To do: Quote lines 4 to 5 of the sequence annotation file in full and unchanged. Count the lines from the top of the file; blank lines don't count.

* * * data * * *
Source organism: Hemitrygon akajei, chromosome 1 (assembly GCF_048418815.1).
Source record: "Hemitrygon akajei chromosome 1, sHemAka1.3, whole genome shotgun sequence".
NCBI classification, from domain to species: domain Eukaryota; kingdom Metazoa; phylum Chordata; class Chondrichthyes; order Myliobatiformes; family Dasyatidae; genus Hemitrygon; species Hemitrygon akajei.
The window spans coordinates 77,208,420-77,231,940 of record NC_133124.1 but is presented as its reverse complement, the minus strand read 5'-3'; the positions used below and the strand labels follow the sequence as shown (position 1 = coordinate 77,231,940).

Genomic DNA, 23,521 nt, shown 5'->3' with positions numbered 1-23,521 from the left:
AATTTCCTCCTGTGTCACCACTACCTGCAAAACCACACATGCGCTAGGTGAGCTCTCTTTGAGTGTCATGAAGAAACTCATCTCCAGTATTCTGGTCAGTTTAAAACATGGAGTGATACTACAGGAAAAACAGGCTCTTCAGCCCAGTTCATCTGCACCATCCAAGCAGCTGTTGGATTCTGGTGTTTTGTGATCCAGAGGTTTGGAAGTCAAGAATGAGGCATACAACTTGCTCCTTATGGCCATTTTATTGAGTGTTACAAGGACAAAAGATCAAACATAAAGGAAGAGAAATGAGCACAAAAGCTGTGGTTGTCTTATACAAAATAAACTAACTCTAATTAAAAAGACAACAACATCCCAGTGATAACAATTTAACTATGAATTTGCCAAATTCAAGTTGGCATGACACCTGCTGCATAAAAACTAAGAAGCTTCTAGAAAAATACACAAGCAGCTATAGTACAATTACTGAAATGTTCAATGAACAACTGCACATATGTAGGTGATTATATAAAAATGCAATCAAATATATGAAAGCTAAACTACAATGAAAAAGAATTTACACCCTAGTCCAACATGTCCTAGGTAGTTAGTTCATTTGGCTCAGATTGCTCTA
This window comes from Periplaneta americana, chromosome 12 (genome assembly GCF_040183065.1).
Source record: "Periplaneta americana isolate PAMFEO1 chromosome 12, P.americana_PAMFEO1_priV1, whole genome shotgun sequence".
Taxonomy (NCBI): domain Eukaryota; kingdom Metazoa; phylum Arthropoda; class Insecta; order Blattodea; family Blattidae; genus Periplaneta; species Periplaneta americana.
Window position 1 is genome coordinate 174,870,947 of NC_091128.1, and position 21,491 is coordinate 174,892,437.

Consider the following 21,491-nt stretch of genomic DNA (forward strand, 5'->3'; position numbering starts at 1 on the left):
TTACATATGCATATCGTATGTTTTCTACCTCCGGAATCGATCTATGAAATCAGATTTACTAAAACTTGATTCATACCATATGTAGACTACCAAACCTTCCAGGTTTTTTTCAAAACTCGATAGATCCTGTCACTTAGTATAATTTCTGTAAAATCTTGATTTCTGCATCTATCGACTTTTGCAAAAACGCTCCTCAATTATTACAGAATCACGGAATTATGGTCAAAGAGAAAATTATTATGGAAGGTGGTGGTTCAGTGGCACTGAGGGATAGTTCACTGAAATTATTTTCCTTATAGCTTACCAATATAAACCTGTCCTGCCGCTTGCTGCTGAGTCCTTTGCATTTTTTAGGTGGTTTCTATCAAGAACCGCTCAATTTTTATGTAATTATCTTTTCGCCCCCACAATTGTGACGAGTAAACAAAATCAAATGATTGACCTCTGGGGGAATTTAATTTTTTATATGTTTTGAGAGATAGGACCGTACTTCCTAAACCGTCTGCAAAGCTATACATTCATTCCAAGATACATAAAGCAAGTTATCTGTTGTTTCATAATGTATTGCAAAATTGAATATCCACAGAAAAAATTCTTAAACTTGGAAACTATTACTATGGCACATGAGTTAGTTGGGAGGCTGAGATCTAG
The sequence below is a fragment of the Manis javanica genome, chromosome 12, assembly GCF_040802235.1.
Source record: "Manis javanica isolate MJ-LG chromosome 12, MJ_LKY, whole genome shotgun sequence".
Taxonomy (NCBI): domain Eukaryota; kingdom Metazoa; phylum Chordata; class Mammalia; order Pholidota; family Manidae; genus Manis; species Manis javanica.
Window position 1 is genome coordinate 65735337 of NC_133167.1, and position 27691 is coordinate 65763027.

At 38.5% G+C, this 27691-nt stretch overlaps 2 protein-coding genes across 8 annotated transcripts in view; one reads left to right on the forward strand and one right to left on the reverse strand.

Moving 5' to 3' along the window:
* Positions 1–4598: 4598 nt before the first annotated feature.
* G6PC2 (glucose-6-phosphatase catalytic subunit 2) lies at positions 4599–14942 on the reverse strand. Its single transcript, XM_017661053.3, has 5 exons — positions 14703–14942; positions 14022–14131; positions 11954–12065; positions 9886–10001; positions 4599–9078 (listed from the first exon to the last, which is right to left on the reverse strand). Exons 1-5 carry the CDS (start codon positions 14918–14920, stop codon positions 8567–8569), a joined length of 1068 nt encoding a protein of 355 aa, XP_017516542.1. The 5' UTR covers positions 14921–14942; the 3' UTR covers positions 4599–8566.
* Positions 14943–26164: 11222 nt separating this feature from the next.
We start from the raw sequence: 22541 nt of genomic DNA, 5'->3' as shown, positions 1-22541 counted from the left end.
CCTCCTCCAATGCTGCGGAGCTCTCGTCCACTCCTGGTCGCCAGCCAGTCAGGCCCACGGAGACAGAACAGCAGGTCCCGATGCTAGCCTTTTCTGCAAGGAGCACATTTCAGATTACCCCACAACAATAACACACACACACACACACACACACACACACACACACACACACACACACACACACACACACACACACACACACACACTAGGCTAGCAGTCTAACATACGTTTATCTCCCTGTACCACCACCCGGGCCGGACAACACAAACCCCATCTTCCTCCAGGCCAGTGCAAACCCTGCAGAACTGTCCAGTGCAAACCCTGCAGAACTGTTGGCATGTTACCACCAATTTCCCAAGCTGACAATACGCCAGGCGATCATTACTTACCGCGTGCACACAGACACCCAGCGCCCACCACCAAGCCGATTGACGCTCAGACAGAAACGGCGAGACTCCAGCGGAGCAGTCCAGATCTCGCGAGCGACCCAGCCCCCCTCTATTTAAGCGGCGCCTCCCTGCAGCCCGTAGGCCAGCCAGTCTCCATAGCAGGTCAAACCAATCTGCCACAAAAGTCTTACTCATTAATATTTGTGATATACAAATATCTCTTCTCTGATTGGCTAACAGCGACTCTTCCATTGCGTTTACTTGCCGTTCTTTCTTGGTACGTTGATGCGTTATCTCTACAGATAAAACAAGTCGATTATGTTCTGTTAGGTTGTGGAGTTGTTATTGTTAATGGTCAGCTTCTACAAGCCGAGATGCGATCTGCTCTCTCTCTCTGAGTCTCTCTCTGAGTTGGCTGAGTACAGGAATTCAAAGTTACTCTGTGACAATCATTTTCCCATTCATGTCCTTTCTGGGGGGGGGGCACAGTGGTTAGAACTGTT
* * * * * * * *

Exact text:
The window spans coordinates 77,208,420-77,231,940 of record NC_133124.1 but is presented as its reverse complement, the minus strand read 5'-3'; the positions used below and the strand labels follow the sequence as shown (position 1 = coordinate 77,231,940).

Genomic DNA, 23,521 nt, shown 5'->3' with positions numbered 1-23,521 from the left: